Calls to 'Boycott Israel' Resound at Lebanese Graduation Event

Dozens of protesters disrupted a Lebanese university graduation shouting "boycott Israel."

Rachel Hirshfeld,

graduation ceremony
graduation ceremony

Several dozen people disrupted the Master’s graduation ceremony at the American University of Beirut (AUB) Friday evening to protest against the awarding of an honorary degree to Donna Shalala due to her support for engagement with Israel, The Daily Star reported.

Shalala, president of the University of Miami in Florida and a former U.S. secretary of health, has received three honorary degrees from Israeli universities and does not support a cultural boycott of the Jewish state.

Some 40 protesters interrupted Shalala as she began her speech, with some shouting “boycott Israel” and others holding large banner that read “Boycott Zionist Shalala.”

Other members of the audience joined in the disruption, prompting Shalala to respond, “Let us welcome this demonstration of academic freedom.”

In her keynote address later, Shalala, born in the U.S. to Lebanese parents, spoke of volunteer work that she carried out with UNRWA at a ‘Palestinian refugee’ camp in southern Lebanon, according to The Daily Star.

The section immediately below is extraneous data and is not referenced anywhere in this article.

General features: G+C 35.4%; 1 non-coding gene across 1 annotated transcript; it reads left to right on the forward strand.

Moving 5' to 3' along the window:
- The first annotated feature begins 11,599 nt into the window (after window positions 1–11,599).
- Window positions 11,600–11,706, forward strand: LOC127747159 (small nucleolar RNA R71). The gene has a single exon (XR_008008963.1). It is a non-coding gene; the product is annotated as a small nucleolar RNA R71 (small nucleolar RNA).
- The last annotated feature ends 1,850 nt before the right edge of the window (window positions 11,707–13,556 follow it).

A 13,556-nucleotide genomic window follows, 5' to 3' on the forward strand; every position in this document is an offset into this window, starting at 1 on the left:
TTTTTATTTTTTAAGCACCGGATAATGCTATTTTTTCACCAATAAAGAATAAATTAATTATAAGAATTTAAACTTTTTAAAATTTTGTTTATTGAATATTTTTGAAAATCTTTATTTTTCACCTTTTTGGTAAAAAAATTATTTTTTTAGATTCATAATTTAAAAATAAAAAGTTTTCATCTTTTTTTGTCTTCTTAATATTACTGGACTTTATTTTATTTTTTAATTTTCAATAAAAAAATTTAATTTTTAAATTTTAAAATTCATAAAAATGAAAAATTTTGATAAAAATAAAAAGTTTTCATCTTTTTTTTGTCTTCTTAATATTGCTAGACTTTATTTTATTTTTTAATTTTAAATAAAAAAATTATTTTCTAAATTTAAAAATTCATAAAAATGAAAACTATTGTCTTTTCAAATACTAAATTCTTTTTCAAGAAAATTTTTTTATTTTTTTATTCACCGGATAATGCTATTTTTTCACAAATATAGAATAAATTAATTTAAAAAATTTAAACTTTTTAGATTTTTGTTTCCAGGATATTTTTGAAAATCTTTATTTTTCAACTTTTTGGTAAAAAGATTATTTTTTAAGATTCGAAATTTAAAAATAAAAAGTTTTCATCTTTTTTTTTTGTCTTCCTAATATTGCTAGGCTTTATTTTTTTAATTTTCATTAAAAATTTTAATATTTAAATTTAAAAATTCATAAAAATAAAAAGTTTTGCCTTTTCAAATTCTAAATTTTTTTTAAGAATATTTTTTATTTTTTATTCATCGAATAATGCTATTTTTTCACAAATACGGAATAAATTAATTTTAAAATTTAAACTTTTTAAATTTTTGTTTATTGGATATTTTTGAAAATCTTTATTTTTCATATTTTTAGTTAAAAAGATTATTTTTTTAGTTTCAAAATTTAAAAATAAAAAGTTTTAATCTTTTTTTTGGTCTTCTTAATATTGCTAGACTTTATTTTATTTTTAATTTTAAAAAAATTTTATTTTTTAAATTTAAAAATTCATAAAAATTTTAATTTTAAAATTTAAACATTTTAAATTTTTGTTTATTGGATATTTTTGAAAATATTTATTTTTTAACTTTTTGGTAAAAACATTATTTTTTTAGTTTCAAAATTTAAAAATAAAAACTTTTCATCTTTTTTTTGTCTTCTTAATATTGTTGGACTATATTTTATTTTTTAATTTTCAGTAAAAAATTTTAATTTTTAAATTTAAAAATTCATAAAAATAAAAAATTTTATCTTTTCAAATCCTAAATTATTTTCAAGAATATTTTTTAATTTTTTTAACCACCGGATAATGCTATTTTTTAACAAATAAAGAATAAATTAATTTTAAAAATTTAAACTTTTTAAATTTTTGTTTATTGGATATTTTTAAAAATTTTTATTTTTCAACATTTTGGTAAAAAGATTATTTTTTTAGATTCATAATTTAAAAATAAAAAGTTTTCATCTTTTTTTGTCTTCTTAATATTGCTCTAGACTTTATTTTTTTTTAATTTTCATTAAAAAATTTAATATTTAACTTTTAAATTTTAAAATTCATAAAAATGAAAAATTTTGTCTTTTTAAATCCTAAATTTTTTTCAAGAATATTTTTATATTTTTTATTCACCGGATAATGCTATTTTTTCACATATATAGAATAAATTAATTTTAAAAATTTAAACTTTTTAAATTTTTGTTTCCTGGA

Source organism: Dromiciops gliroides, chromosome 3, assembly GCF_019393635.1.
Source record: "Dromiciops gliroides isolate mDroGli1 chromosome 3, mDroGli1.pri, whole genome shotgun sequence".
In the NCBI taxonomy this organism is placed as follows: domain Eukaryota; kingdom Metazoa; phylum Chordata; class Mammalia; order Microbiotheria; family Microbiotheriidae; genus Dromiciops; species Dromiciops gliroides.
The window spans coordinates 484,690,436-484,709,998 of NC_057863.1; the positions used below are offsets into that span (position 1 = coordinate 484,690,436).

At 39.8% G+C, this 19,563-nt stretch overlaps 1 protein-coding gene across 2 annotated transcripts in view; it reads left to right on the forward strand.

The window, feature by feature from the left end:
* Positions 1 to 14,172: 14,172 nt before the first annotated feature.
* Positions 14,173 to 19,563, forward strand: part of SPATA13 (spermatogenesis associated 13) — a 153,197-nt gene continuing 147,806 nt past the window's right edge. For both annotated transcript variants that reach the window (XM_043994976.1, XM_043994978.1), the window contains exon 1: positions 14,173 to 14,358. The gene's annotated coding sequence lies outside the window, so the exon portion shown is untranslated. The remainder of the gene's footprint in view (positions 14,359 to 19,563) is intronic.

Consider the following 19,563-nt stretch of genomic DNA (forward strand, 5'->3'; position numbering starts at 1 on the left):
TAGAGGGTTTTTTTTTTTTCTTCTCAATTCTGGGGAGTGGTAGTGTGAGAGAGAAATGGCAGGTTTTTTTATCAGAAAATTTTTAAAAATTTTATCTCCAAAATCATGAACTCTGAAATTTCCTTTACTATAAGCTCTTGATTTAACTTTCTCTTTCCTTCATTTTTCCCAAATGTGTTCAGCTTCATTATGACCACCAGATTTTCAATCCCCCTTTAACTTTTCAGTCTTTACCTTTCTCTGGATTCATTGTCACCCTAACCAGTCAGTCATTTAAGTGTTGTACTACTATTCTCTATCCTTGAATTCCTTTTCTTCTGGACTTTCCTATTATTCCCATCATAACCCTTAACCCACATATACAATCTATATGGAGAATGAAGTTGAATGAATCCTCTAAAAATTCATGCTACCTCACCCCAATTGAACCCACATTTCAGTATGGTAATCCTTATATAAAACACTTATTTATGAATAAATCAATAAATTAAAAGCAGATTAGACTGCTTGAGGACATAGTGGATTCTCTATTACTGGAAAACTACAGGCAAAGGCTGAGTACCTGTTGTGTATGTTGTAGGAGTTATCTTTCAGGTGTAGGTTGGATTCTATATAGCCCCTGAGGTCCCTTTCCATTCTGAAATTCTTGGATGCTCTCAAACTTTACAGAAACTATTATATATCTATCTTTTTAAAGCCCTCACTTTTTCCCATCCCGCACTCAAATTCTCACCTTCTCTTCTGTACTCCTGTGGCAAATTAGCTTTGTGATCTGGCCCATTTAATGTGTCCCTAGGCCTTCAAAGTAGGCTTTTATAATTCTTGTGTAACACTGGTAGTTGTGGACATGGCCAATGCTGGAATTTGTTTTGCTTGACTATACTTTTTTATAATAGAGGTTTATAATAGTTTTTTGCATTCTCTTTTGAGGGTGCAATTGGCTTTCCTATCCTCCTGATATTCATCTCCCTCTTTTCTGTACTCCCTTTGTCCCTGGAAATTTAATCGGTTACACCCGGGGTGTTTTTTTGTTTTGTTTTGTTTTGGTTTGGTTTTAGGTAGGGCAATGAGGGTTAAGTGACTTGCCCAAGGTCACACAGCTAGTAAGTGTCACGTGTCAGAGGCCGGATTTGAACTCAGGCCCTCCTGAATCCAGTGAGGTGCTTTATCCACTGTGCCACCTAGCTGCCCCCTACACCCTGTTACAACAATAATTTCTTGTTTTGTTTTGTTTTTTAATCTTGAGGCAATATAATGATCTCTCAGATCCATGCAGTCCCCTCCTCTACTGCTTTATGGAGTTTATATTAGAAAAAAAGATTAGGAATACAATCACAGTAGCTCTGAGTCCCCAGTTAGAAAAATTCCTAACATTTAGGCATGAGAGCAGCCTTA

“Fifty years ago, my experience with Palestinians in the refugee camp seared me forever as an advocate for the people of Palestine and their statehood,” she said.

A former AUB student handing out flyers that read: “I don’t want my university to honor someone who is on a normalization quest. Beirut has a history of resisting Zionism. There is no legal or moral reason to honor her.”

Last year, former World Bank president James Wolfensohn refrained from attending a ceremony where he was scheduled to receive an honorary doctorate and deliver the keynote address following a similar campaign by students and faculty members over his links with Israel.

Following the campaign, the university administration asserted that in they would be more transparent with the nomination process for honorary degrees in the future.

One of the organizers of the campaign this year and a current student at AUB, Samar Ghanem, said that honoring Shalala was a “big blow” after last year.

“We were promised more transparency this year, and we were told they would release the names of the recipients two weeks before the ceremony,” she said.